In the weeks following Hurricane Sandy, the Long Island Power Authority’s response to the storm and its efforts to restore power to 1.1 million customers has been much discussed among politicians and residents alike.
But while LIPA’s task was daunting, a recent Newsday analysis comparing the response of LIPA and that of New Jersey’s PSE&G following Sandy show the latter completed nearly twice the work with half the manpower.
According to Newsday, PSE&G completed 2.1 million electric-service restorations after Sandy by Nov. 10, compared with LIPA’s 1.1 million completed restorations by Nov. 14.
As both power companies worked to turn the lights back on for their customers, LIPA did so utilizing 10,496 linemen and tree trimmers by Nov. 10, part of a total workforce of 14,000. PSE&G had 4,700 linemen and tree trimmers working at the same time.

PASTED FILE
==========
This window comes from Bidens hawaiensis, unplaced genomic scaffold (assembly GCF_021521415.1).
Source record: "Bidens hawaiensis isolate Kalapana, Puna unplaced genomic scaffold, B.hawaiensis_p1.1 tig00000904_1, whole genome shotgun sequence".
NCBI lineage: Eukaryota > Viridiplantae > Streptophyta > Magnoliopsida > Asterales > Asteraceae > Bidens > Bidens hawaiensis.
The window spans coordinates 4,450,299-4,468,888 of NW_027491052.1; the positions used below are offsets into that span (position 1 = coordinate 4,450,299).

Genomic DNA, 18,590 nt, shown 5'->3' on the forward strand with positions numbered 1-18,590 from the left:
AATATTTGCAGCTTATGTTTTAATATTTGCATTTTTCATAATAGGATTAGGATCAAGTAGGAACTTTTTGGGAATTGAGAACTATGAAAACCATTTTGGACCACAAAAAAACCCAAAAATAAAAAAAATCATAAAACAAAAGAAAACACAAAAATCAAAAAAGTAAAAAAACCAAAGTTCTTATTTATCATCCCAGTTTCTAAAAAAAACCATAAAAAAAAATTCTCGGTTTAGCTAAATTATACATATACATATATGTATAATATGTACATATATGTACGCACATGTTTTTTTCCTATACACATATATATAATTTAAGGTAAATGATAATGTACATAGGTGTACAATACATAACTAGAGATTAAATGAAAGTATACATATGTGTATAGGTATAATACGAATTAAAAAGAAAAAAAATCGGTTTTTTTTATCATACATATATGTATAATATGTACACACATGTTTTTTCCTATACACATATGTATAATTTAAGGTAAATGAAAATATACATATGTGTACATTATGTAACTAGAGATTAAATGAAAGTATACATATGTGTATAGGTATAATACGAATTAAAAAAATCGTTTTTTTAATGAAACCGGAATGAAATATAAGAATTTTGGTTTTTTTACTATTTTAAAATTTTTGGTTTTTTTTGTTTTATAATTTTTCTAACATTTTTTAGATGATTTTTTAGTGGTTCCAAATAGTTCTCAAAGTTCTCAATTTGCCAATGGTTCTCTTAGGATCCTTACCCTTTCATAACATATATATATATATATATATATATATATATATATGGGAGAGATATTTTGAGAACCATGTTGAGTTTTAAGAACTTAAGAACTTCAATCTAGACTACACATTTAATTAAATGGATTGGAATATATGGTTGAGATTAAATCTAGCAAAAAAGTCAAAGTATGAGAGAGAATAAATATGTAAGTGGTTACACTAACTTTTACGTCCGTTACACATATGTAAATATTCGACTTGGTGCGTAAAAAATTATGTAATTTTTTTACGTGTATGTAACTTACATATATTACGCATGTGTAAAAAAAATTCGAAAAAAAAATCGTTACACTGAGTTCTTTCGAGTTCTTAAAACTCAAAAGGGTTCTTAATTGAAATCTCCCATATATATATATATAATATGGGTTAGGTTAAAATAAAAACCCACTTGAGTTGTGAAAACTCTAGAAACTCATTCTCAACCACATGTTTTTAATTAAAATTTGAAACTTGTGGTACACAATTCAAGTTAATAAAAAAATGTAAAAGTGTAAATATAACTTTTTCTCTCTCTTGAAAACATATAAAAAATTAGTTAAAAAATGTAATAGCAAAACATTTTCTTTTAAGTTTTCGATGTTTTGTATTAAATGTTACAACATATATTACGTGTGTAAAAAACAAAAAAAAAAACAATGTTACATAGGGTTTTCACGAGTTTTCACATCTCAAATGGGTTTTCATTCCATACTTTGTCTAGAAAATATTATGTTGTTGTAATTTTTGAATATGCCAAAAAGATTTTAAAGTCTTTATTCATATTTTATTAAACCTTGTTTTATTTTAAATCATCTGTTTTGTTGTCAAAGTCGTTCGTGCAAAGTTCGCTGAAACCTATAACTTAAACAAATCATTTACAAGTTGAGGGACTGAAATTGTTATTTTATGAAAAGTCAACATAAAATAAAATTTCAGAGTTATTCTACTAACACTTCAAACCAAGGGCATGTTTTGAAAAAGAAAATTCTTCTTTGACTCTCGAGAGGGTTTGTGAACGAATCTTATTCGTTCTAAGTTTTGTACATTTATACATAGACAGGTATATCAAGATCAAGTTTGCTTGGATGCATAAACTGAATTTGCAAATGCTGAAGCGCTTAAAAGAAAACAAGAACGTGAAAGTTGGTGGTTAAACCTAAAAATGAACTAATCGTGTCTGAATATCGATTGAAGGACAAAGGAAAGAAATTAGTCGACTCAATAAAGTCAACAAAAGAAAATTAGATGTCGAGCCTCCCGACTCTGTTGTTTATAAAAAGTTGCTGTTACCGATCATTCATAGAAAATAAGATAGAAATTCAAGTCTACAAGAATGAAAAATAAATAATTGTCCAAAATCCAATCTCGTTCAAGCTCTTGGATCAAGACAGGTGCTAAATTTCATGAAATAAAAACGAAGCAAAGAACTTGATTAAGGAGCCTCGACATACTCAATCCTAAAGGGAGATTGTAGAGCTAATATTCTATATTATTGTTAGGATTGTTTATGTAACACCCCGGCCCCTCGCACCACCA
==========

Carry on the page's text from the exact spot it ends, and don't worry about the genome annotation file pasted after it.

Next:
Michael Hervey, out-going chief operating officer with LIPA, told Newsday that the “breadth and complexity” of the task facing the utility on Long Island following Sandy was part of the reason for the difference between the utility companies.
He also told Newsday LIPA had in excess of 40,000 damage locations. But Newsday’s analysis found that PSE&G worked to repair more than 60,000 damage locations.
In addition to PSE&G tackling a job nearly twice the size of LIPA’s with a third of the workforce, the Newsday analysis also found that the New Jersey utility did so for nearly one-quarter of the cost when compared to the Long Island utility.
Newsday reported that PSE&G spent between $250 million and $300 million to complete its post-Sandy work, replacing some 2,400 utility poles. LIPA spent approximately $950 million and replaced nearly 4,300 utility poles.